If you're a programmer, pick up a platform like Unity. Otherwise, start with something easy like Game Maker. Watch some online tutorials. Create a small game, the most simple you can possibly imagine. Spend one week on it the most, maybe even two, but not more. Then make another, then another. Show your creations to friends, watch them play. Post the games online. Also, and there are schools that teach you how to make games. A similar advice goes here: make sure you go to a school that makes you frequently create small things.

9-Which skills are the most important for a game developer in your field/position?

I consider my own most important skill that I'm a jack of all trades. Though I always get people to help me with lots of stuff, it's great to rarely get completely stuck due to something being completely out of my skill area. It's also a good skill as a game designer in a team, as it allows me to understand what everybody else is doing and speak their "language".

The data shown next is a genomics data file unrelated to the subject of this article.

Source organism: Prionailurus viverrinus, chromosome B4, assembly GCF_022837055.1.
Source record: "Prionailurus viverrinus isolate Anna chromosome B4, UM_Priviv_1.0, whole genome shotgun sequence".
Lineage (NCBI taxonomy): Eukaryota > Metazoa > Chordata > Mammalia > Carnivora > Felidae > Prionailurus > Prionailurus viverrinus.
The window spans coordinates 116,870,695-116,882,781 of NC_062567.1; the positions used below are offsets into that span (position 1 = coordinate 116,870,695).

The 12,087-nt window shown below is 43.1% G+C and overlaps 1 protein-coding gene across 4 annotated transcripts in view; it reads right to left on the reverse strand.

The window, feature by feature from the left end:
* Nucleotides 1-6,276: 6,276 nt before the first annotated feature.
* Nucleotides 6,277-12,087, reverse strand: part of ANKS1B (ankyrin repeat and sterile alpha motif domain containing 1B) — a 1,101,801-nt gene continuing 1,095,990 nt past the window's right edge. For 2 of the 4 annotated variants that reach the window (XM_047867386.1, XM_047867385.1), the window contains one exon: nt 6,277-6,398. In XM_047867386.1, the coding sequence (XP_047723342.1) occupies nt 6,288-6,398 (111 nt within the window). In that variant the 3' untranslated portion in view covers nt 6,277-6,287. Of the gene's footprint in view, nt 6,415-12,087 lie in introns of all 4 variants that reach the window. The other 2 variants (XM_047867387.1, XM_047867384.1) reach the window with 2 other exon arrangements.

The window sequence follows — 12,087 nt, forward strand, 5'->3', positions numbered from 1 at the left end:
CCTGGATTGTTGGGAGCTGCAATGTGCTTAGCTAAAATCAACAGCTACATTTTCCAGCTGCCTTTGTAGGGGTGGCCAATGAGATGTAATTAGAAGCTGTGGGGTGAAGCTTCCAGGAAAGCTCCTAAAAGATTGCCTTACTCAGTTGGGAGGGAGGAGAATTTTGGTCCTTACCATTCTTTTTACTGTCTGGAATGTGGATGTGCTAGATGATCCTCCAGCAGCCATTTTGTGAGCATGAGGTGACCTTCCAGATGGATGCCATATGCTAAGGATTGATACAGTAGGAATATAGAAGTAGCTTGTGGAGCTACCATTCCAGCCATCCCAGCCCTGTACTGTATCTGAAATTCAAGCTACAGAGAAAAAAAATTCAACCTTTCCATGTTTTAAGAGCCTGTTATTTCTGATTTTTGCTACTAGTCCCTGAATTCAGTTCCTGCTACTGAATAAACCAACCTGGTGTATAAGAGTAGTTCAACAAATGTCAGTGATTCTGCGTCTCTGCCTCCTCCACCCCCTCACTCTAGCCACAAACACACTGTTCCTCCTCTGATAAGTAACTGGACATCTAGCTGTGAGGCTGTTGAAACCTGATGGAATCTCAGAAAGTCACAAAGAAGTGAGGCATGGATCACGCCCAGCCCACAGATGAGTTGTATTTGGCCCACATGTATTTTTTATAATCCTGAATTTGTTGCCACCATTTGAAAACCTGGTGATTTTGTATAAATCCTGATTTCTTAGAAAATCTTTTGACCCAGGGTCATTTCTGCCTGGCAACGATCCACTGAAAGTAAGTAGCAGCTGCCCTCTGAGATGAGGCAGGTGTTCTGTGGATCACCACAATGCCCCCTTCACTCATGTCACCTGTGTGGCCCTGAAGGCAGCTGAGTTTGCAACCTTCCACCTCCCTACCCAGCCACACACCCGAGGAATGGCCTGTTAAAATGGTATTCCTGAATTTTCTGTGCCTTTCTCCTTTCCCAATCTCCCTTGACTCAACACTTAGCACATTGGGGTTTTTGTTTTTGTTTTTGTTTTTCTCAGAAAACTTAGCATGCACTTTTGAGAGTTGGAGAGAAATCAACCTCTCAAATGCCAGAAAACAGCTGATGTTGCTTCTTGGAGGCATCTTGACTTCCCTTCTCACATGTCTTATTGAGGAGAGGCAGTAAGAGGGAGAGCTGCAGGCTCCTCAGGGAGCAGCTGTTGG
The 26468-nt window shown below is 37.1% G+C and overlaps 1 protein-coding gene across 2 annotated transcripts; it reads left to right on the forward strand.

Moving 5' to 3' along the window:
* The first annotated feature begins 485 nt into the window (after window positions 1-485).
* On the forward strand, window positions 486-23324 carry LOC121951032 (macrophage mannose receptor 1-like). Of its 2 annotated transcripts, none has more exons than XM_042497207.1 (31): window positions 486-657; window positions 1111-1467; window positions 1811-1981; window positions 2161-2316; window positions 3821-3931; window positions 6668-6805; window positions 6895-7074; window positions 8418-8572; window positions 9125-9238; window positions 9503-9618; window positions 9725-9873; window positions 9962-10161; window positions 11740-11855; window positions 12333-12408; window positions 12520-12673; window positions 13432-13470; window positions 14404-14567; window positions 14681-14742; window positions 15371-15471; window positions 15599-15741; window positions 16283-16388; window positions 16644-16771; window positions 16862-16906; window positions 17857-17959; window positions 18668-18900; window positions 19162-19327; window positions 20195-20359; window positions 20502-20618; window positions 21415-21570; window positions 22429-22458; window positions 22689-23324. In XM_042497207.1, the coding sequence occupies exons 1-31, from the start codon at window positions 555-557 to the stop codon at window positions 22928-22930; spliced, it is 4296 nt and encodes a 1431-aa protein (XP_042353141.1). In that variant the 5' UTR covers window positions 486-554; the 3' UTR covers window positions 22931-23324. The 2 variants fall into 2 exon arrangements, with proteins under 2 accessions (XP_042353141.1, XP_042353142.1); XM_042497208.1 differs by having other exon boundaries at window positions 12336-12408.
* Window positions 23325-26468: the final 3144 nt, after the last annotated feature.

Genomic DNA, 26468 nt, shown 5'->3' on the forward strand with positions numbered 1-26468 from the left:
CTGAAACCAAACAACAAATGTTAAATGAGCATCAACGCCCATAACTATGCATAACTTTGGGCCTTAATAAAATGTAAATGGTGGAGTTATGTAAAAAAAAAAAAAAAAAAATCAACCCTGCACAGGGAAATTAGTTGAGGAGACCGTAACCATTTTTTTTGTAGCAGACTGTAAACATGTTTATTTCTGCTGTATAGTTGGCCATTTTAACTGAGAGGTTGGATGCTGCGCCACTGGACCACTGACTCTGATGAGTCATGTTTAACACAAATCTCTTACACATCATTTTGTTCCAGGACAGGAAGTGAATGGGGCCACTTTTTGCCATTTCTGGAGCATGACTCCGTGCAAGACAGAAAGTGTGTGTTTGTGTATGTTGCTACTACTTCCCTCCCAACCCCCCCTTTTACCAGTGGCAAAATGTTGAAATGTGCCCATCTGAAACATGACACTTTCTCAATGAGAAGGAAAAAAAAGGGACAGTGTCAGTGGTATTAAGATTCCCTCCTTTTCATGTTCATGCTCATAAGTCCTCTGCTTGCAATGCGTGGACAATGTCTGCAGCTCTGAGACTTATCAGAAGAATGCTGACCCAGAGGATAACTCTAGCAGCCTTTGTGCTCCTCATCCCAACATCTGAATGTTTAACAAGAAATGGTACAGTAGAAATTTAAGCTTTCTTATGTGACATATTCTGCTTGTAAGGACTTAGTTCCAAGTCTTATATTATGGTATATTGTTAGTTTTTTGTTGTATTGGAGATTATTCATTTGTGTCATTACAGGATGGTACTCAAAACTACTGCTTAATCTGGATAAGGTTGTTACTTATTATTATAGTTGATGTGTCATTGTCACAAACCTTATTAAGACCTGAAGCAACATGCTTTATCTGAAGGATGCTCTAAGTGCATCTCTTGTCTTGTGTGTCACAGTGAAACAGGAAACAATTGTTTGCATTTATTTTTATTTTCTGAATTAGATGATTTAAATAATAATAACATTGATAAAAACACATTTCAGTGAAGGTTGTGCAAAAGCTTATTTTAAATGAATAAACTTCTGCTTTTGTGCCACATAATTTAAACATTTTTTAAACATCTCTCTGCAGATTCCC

10-If I want to become a great dev in your field, what games should I play, what books should I read, and whose work should I follow?

The game that taught me the most was Ico, for its minimalism and focus on atmosphere. Journey gave me a whole new perspective on how to do online play (though I haven't actually made any game with online play). It also taught me that glitches can be insanely fun to explore. Proteus is a great example of how just a simple thing like a single-color frog that consists of a few pixels that plays a note when it jumps can be the most amazing thing ever. The game is full of wonders like that.

11-What changes do you want to see in the game industry?

I'd like to see more diversity among developers and players (gender/sexuality/culture), and that more games are made with this in mind. It's changing for the better, but it's happening too slowly, and it breaks my heart to see so many people oppose this change and think of it as a threat, instead of celebrating it.